Butterfield: Sequestration likely to remain done deal
By Matthew Whittle
Published in News on March 26, 2013 1:46 PM
U.S. Rep. G.K. Butterfield
As he spends the first half of his two-week break from Washington, D.C., touring eastern North Carolina, U.S. Congressman G.K. Butterfield, D-District 1, says the one thing he keeps hearing over and over is a desire for certainty.
"People want certainty. People need to plan for the future, both for the families and businesses," he said Monday after a visit to AAR Corp. in Goldsboro. "They need for us to end the gridlock and have a bipartisan solution to these problems."
And among the biggest of those right now is sequestration, which, despite voting against it, even Butterfield didn't think would go into effect.
"None of us did. We thought it would be a suitable incentive for each side to compromise and reach an agreement. But partisanship is so high that it didn't happen. The problem is Republicans are unwilling to agree to a comprehensive approach to deficit reduction.
"We are never going to be able to cut spending enough -- only when we agree to a comprehensive approach that combines responsible cuts with additional revenue."
Now, however, he said, he does not believe there is any way to stop sequestration from going fully into effect -- even those consequences that have yet to occur such as the civilian furloughs expected to begin in April on Seymour Johnson Air Force Base.
"I don't see it. I want to roll back sequestration. Most Democrats and Republicans want to make changes to sequestration," he said. "It's not wise when you have across-the-board cuts with no discretion. We just hope the agencies will use furloughs and layoffs as a last resort."
Still, Butterfield said, a large part of the challenge in finding a better and more permanent solution to the deficit problem is the high level of partisanship that exists in Congress and between Congress and President Barack Obama -- especially when it comes to fixing entitlement spending such as Medicare, Medicaid and Social Security.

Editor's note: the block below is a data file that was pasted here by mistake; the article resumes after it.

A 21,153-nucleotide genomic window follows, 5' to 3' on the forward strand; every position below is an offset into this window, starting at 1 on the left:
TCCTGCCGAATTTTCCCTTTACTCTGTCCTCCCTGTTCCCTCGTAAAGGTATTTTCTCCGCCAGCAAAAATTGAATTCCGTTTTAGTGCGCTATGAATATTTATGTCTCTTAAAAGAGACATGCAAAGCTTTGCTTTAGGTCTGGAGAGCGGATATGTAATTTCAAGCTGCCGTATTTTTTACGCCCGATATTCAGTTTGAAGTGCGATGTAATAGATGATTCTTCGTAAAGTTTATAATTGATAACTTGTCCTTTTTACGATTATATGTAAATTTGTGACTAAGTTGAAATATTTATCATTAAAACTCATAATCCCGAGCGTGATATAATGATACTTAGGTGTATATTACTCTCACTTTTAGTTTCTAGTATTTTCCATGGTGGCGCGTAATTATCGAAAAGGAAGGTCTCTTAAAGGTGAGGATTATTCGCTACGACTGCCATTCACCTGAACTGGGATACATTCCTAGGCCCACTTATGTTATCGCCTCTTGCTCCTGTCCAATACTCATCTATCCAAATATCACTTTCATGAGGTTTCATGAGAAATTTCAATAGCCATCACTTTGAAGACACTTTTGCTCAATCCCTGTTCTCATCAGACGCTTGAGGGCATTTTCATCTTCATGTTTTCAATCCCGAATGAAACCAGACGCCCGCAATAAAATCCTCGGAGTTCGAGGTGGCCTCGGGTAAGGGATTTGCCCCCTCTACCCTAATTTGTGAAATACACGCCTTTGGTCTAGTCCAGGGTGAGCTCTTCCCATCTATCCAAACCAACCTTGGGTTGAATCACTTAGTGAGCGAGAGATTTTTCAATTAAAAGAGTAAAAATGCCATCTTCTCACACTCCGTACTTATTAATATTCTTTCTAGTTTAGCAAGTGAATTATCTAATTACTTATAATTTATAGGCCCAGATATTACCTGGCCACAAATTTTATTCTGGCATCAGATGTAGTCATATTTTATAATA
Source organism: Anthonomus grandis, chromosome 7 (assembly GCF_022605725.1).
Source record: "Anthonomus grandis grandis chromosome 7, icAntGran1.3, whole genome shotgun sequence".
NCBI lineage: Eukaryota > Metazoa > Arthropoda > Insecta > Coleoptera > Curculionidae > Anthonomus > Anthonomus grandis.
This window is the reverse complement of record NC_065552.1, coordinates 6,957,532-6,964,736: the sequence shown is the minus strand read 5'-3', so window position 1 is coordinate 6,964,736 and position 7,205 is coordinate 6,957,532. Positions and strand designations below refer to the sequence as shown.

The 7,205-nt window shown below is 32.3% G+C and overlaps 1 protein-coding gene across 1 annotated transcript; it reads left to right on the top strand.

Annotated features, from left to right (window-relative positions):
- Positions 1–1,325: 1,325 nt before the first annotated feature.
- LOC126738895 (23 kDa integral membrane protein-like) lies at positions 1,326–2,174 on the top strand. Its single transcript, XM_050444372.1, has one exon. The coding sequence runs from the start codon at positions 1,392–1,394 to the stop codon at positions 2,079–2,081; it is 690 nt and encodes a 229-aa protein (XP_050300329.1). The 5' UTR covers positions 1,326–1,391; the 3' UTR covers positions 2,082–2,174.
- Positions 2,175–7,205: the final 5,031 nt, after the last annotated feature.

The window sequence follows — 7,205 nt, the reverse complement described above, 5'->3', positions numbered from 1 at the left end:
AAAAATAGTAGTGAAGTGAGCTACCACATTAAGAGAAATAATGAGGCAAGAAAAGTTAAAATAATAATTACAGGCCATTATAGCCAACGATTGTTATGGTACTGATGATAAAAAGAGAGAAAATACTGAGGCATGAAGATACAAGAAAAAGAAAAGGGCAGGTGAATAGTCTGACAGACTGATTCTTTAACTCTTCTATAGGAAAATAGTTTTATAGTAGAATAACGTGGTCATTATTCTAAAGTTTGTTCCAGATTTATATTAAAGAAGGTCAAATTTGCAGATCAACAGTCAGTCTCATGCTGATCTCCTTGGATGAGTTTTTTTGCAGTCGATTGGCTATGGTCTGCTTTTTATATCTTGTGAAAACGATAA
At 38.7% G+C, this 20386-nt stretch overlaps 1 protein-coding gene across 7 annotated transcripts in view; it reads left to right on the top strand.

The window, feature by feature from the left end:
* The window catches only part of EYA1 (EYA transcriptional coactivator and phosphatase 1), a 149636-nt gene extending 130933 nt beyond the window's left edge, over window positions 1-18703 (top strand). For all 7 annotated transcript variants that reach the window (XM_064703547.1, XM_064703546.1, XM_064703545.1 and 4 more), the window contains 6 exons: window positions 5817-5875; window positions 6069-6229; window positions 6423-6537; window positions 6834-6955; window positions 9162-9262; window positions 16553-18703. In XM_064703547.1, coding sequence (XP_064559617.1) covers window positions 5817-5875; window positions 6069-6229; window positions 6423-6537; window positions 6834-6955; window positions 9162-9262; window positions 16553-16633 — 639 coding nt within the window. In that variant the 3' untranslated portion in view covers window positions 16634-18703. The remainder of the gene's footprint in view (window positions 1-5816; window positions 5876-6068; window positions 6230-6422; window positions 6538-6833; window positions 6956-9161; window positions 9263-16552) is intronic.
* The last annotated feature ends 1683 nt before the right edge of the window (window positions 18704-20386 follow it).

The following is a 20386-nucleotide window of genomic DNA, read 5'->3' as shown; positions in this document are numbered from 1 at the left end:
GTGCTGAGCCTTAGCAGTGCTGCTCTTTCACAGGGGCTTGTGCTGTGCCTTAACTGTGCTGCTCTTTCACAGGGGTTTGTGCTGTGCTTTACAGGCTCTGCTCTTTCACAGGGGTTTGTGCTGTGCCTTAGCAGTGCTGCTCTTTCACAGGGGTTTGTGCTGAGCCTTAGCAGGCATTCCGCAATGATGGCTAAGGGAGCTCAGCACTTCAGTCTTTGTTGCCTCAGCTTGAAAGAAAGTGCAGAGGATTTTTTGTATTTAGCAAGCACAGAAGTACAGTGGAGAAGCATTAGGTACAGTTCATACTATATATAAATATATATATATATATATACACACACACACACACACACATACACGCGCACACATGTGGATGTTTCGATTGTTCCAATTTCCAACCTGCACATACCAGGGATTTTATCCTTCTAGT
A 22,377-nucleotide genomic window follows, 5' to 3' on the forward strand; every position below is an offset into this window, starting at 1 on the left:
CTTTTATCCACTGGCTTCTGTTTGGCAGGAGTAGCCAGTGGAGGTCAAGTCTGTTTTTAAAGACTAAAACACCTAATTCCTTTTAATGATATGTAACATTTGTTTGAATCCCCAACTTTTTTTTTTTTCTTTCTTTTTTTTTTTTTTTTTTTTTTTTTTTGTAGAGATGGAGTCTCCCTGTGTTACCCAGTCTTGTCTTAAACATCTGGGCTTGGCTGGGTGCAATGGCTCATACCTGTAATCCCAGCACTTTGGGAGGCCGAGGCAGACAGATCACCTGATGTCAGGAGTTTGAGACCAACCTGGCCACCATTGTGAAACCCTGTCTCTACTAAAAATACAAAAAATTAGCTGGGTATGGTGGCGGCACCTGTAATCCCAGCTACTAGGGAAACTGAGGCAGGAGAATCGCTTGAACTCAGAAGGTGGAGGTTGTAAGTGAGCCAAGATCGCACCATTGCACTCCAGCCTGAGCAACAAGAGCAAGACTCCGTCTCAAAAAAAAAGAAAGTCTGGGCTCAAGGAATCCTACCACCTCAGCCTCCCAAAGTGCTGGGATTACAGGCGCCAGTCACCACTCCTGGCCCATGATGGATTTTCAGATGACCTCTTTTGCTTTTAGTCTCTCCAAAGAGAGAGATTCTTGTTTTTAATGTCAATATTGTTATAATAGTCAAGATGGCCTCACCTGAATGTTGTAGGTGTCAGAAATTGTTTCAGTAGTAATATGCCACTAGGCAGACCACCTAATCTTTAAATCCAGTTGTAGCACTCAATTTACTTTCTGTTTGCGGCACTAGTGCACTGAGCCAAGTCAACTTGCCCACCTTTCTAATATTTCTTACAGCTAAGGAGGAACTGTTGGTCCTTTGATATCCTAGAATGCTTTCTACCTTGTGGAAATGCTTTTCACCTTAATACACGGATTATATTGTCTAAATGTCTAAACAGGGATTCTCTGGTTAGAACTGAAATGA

"We all agree that entitlement spending needs to be revised. We want to do it, it's just that neither side has come up with any specifics on how it can be done," he said. "There is no question that Medicare is driving the deficit. We've got to find an effective and efficient way of managing that."
But, he said, that's hard to do when neither party will take a real step forward for fear of giving the other an opening to criticize -- something he said both Democrats and Republicans are guilty of doing.
The ideas are out there, he said -- raising the eligibility age, means testing, increasing the Medicare tax on employers and more -- it's just a matter of making the tough decisions.
"There are ways it can be done, but they are controversial," he said.
Fortunately, Butterfield continued, he believes there may be some reason to hope things are slowly improving.
"Now that the election is behind us and sequester is a household word and everybody is sharing in the deficit reduction pain, I believe now we have the opportunity to start over and get something done on deficit reduction," he said. "I believe the president can lead the way, if the Republicans are open to increasing revenues."
And with the House and Senate both having passed its own budget proposals for the first time in four years, he thinks that dialogue will soon begin in earnest.
"Now they will move to conference and the president needs to have an active role in those budget negotiations," he said, adding that the Obama and the leaders of both parties in the House and Senate "need to go to Camp David for a week or two and reconcile their differences."
But even as those discussions take place, Butterfield said, they cannot be all the federal government is focused on. Other issues such as gun control -- he expects a vote soon on background checks, not on an assault weapons ban -- climate change, and international concerns such as what to do about Syria and Iran also need attention.
"There is more to governing than just the gridlock of deficit reduction," he said, adding that the next big discussion is likely to be about immigration reform, which he expects will come up and likely approved before the end of August.
"I think we'll make some good progress on the immigration front. Even people who, four years ago, believed in deportation have come around and realize you can't just deport 11 million people," he said.